The California Bucket List: Your daily guide to the best adventures and experiences in the Golden State

Animals of the San Diego Zoo

Los Angeles Times photographer Mark Boster spent several days roaming the grounds of the San Diego Zoo in September 2013. Here are portrait-like glimpses of his intimate encounters with some of its more than 3,700 feathery, scaly, long-necked, poisonous and adorable animals. More photos | Read about the San Diego Zoo

Emerald tree boa: The emerald tree boa, from South America, isn’t green all over; it has a yellow belly — a coloring, not a commentary on its bravery.

Galapagos tortoise: The giant tortoises of the Galapagos are said to live as long as 150 years.

Giant panda: The giant panda spends as much as two-thirds of its day eating, and its favorite food is bamboo, even though it has the digestive system of a carnivore.

California condor: Look! Up in the sky! It's one big bird. California condors can have a wingspan of 9½ feet and their bodies may be as long as 4 feet.

Gorilla: The gorilla isn't really aggressive. It can be shy; the chest beating is a way of protecting its family.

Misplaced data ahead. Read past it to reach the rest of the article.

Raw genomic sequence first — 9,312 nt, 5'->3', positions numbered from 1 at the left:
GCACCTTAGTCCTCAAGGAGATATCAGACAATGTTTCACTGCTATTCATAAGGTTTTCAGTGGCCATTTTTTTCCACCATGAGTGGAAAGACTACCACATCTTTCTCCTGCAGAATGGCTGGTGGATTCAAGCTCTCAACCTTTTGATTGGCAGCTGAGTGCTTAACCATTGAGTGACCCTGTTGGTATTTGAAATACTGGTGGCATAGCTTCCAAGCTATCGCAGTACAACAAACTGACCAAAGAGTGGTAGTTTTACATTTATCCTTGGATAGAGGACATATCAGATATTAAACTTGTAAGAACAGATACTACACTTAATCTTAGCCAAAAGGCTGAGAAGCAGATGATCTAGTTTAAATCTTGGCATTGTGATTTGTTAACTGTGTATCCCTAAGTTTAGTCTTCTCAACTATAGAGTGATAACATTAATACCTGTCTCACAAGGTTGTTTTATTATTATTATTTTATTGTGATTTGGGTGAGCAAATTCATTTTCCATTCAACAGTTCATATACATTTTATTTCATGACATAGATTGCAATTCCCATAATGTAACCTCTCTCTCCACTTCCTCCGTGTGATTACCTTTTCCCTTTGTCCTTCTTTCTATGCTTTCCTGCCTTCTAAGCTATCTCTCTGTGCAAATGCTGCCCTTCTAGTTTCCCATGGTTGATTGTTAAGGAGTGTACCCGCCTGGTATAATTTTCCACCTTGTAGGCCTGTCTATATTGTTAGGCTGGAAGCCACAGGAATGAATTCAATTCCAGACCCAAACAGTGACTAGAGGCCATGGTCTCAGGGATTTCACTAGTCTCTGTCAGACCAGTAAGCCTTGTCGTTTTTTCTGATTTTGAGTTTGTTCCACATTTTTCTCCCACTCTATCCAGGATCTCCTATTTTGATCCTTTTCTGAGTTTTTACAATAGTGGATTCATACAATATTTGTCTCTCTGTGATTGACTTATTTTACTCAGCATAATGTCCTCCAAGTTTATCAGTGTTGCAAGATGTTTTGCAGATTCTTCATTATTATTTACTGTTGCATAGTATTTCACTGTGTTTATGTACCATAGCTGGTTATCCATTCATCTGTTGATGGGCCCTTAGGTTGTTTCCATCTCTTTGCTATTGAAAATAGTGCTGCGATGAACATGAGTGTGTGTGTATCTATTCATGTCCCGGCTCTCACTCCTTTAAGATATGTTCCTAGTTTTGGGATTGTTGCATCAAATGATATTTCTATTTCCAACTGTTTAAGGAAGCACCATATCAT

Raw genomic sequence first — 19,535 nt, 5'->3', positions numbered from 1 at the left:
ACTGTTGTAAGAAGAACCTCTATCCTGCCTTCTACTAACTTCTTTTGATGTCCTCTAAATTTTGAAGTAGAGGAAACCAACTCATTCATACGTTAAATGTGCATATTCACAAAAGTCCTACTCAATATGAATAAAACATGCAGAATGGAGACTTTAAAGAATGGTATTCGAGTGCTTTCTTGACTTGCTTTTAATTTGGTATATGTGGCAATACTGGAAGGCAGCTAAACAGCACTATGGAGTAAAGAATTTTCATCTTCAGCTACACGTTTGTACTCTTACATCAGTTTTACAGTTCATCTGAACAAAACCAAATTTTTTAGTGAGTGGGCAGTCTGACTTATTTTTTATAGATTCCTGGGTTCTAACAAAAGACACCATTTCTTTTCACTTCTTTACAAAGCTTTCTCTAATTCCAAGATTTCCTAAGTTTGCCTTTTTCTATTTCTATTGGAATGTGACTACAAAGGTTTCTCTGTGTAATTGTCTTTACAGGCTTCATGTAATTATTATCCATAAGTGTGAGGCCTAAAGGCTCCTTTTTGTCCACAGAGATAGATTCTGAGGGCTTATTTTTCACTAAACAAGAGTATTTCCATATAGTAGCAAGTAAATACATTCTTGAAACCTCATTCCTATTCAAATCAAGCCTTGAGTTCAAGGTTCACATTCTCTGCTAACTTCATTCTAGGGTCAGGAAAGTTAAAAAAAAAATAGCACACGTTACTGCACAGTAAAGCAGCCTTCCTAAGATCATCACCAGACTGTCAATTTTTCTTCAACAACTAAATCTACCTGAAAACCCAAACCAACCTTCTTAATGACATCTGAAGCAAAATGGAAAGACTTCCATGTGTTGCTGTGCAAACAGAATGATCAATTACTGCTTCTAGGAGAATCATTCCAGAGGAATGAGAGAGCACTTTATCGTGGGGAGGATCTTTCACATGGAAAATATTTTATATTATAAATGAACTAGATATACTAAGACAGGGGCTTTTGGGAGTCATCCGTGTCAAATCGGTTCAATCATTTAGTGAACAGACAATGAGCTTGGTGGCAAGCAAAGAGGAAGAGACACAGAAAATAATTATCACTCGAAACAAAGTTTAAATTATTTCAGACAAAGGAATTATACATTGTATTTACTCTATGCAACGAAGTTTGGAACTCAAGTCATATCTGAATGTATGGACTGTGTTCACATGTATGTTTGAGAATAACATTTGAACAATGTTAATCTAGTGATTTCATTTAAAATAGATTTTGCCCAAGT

Caribbean flamingos: Yum! In Rome of old, the tongues of flamingos were considered a little like caviar is thought of today: They were considered a rare treat.

Secretary bird: Secretary birds’ favorite food? Snakes. They stomp on them or, sometimes, drop them from above.

Meerkat: The meerkat is a member of the mongoose family and generally lives underground to protect itself from jackals and raptors.

Palm cockatoo: The cockatoo’s sharp beak can crack the shells of nuts, and it also has a strong tongue.

Black-legged poison dart frog: Don't let the big eyes and warm colors fool you. The poison on the skin of these dart frogs is so potent that less than one one-millionth of an ounce may be enough to kill a human.

Lion: The lion may think of itself as king, but it’s actually not the largest cat; the tiger is.

Elephant:Elephants eat, breathe and drink through their noses. How awkward that would be for humans!

Koala: Like the baby kangaroo, the koala baby is called a joey, which also spends the first part of its life in its mother’s pouch.

Lorikeet: What does the lorikeet like to eat? Nectar and pollen, which it consumes with the help of its brush-like tongue.

Giraffe: Male giraffes are big eaters: They often consume as much as 145 pounds of food a day. Their heads can weigh as much as 66 pounds.

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